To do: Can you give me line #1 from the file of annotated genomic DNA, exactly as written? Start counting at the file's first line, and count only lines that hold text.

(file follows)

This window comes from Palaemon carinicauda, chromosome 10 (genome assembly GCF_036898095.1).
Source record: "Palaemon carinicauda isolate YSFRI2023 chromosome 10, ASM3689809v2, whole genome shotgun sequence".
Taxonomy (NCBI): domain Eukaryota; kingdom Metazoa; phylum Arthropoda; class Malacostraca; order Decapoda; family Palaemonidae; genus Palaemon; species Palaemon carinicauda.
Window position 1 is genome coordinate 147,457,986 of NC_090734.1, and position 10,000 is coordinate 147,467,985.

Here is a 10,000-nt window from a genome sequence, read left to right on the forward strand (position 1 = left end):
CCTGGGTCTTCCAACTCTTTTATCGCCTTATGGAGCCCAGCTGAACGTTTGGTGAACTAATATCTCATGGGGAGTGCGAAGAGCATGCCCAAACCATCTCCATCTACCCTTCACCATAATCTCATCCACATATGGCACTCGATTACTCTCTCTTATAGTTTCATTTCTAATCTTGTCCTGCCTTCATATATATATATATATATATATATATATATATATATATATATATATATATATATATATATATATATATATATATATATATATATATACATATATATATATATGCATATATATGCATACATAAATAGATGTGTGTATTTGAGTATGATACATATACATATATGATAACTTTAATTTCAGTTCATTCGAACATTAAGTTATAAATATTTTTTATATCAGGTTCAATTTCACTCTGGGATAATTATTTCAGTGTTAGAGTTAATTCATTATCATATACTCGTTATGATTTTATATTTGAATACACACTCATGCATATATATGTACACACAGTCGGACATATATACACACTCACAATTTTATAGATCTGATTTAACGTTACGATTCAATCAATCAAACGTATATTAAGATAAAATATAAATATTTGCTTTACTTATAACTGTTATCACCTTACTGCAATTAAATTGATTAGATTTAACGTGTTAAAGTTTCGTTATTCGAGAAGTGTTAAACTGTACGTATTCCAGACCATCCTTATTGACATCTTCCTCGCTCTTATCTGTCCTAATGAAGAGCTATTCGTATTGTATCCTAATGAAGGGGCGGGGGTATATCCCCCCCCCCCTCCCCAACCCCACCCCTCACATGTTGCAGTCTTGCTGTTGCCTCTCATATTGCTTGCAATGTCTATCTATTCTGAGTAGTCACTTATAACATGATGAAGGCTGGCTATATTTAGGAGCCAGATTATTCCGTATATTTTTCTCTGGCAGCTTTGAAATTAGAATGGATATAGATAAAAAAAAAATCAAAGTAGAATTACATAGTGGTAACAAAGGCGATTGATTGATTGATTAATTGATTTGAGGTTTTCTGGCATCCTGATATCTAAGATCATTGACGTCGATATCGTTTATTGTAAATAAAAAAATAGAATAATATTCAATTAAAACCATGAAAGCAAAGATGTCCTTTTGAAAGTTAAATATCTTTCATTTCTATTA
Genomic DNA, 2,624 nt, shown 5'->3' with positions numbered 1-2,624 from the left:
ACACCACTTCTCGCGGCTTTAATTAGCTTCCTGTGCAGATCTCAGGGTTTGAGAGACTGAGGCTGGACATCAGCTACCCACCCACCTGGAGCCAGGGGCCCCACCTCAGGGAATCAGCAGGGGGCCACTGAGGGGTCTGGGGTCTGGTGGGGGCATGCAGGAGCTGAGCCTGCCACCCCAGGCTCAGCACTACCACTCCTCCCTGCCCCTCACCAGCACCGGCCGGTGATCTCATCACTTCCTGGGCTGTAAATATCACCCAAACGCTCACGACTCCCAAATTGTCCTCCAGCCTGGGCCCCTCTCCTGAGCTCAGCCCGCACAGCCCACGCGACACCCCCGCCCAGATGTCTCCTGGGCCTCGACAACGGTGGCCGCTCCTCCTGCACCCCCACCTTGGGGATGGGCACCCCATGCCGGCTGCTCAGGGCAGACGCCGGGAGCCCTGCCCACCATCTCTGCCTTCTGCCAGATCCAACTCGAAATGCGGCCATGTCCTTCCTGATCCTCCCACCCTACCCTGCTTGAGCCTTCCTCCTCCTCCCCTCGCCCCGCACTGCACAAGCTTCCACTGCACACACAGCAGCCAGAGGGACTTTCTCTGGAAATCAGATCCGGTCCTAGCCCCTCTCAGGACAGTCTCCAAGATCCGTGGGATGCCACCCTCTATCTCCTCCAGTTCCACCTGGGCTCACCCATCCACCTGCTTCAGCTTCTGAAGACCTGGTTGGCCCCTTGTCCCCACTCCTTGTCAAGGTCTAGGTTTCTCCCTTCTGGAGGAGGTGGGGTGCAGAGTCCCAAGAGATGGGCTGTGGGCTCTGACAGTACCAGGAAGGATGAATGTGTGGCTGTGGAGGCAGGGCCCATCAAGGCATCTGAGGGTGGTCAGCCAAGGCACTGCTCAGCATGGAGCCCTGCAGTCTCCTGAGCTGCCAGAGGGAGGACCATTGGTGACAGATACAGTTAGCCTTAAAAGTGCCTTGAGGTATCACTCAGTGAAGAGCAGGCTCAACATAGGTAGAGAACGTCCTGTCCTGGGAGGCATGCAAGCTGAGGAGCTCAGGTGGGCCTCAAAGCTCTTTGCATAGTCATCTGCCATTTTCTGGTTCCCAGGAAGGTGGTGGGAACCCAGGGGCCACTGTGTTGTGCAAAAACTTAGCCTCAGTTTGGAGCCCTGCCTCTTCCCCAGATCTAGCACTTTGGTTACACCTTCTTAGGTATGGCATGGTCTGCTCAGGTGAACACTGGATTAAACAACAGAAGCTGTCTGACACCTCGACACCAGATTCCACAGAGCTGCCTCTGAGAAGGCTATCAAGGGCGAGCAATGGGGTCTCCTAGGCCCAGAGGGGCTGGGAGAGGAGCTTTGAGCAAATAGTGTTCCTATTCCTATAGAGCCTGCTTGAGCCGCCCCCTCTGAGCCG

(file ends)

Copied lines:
This window comes from Palaemon carinicauda, chromosome 10 (genome assembly GCF_036898095.1).